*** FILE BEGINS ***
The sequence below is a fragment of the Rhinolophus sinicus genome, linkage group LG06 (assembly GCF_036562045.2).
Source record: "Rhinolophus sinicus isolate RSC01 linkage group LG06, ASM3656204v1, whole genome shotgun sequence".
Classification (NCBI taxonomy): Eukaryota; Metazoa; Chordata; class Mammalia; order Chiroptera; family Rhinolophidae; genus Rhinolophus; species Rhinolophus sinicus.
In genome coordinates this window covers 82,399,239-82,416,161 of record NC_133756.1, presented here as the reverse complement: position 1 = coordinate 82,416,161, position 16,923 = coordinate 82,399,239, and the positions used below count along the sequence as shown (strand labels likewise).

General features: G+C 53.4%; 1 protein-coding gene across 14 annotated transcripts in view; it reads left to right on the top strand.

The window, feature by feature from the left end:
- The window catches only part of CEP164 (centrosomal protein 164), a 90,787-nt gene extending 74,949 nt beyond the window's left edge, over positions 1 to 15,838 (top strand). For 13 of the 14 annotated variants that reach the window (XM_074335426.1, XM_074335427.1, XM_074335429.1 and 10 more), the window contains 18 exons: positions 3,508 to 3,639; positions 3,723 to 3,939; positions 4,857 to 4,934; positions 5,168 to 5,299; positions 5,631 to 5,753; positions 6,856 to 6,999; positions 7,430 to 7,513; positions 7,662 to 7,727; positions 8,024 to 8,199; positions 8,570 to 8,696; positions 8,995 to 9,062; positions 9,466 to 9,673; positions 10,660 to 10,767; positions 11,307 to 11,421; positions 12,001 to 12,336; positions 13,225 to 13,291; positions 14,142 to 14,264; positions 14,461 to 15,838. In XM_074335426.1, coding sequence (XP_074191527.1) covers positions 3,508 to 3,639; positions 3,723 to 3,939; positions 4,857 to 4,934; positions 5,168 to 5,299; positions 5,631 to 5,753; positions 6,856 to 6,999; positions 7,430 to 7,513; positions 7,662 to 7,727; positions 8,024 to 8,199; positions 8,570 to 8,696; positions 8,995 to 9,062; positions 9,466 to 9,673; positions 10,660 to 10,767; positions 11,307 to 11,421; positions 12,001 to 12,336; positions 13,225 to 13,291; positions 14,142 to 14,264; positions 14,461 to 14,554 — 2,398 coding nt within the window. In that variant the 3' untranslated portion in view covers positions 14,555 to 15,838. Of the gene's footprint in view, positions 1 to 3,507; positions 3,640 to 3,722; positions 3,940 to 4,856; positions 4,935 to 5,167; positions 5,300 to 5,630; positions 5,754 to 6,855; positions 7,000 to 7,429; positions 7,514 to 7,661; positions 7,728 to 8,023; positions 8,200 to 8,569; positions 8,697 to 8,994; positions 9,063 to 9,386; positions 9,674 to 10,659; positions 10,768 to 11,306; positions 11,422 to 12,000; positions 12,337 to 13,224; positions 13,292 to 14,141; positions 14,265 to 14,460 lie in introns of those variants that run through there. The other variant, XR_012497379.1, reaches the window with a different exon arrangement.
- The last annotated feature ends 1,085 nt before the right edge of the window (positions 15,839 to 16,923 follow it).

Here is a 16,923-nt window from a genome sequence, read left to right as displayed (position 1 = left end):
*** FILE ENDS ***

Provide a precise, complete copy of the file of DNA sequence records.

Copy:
The sequence below is a fragment of the Rhinolophus sinicus genome, linkage group LG06 (assembly GCF_036562045.2).
Source record: "Rhinolophus sinicus isolate RSC01 linkage group LG06, ASM3656204v1, whole genome shotgun sequence".
Classification (NCBI taxonomy): Eukaryota; Metazoa; Chordata; class Mammalia; order Chiroptera; family Rhinolophidae; genus Rhinolophus; species Rhinolophus sinicus.
In genome coordinates this window covers 82,399,239-82,416,161 of record NC_133756.1, presented here as the reverse complement: position 1 = coordinate 82,416,161, position 16,923 = coordinate 82,399,239, and the positions used below count along the sequence as shown (strand labels likewise).

General features: G+C 53.4%; 1 protein-coding gene across 14 annotated transcripts in view; it reads left to right on the top strand.

The window, feature by feature from the left end:
- The window catches only part of CEP164 (centrosomal protein 164), a 90,787-nt gene extending 74,949 nt beyond the window's left edge, over positions 1 to 15,838 (top strand). For 13 of the 14 annotated variants that reach the window (XM_074335426.1, XM_074335427.1, XM_074335429.1 and 10 more), the window contains 18 exons: positions 3,508 to 3,639; positions 3,723 to 3,939; positions 4,857 to 4,934; positions 5,168 to 5,299; positions 5,631 to 5,753; positions 6,856 to 6,999; positions 7,430 to 7,513; positions 7,662 to 7,727; positions 8,024 to 8,199; positions 8,570 to 8,696; positions 8,995 to 9,062; positions 9,466 to 9,673; positions 10,660 to 10,767; positions 11,307 to 11,421; positions 12,001 to 12,336; positions 13,225 to 13,291; positions 14,142 to 14,264; positions 14,461 to 15,838. In XM_074335426.1, coding sequence (XP_074191527.1) covers positions 3,508 to 3,639; positions 3,723 to 3,939; positions 4,857 to 4,934; positions 5,168 to 5,299; positions 5,631 to 5,753; positions 6,856 to 6,999; positions 7,430 to 7,513; positions 7,662 to 7,727; positions 8,024 to 8,199; positions 8,570 to 8,696; positions 8,995 to 9,062; positions 9,466 to 9,673; positions 10,660 to 10,767; positions 11,307 to 11,421; positions 12,001 to 12,336; positions 13,225 to 13,291; positions 14,142 to 14,264; positions 14,461 to 14,554 — 2,398 coding nt within the window. In that variant the 3' untranslated portion in view covers positions 14,555 to 15,838. Of the gene's footprint in view, positions 1 to 3,507; positions 3,640 to 3,722; positions 3,940 to 4,856; positions 4,935 to 5,167; positions 5,300 to 5,630; positions 5,754 to 6,855; positions 7,000 to 7,429; positions 7,514 to 7,661; positions 7,728 to 8,023; positions 8,200 to 8,569; positions 8,697 to 8,994; positions 9,063 to 9,386; positions 9,674 to 10,659; positions 10,768 to 11,306; positions 11,422 to 12,000; positions 12,337 to 13,224; positions 13,292 to 14,141; positions 14,265 to 14,460 lie in introns of those variants that run through there. The other variant, XR_012497379.1, reaches the window with a different exon arrangement.
- The last annotated feature ends 1,085 nt before the right edge of the window (positions 15,839 to 16,923 follow it).

Here is a 16,923-nt window from a genome sequence, read left to right as displayed (position 1 = left end):